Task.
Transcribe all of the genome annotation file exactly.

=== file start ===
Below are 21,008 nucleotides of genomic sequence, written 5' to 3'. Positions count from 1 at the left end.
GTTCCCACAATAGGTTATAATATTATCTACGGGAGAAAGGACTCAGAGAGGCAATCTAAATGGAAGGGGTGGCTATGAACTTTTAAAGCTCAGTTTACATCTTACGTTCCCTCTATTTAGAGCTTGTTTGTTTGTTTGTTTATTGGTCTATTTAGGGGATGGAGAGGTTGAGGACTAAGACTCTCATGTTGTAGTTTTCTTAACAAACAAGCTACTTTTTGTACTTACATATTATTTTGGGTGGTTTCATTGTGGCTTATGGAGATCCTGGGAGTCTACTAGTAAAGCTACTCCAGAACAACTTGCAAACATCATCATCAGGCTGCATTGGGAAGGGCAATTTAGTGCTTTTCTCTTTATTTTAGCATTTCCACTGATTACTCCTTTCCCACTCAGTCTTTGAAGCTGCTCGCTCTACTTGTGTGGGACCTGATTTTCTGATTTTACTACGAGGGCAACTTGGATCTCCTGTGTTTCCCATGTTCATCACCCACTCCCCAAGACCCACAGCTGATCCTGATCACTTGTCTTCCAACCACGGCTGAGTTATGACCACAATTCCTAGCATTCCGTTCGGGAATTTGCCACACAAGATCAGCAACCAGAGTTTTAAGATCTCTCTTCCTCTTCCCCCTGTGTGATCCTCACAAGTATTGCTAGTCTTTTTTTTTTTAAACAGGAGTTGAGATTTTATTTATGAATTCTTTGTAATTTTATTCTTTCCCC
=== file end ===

Below are 21,008 nucleotides of genomic sequence, written 5' to 3'. Positions count from 1 at the left end.
GTTCCCACAATAGGTTATAATATTATCTACGGGAGAAAGGACTCAGAGAGGCAATCTAAATGGAAGGGGTGGCTATGAACTTTTAAAGCTCAGTTTACATCTTACGTTCCCTCTATTTAGAGCTTGTTTGTTTGTTTGTTTATTGGTCTATTTAGGGGATGGAGAGGTTGAGGACTAAGACTCTCATGTTGTAGTTTTCTTAACAAACAAGCTACTTTTTGTACTTACATATTATTTTGGGTGGTTTCATTGTGGCTTATGGAGATCCTGGGAGTCTACTAGTAAAGCTACTCCAGAACAACTTGCAAACATCATCATCAGGCTGCATTGGGAAGGGCAATTTAGTGCTTTTCTCTTTATTTTAGCATTTCCACTGATTACTCCTTTCCCACTCAGTCTTTGAAGCTGCTCGCTCTACTTGTGTGGGACCTGATTTTCTGATTTTACTACGAGGGCAACTTGGATCTCCTGTGTTTCCCATGTTCATCACCCACTCCCCAAGACCCACAGCTGATCCTGATCACTTGTCTTCCAACCACGGCTGAGTTATGACCACAATTCCTAGCATTCCGTTCGGGAATTTGCCACACAAGATCAGCAACCAGAGTTTTAAGATCTCTCTTCCTCTTCCCCCTGTGTGATCCTCACAAGTATTGCTAGTCTTTTTTTTTTTAAACAGGAGTTGAGATTTTATTTATGAATTCTTTGTAATTTTATTCTTTCCCC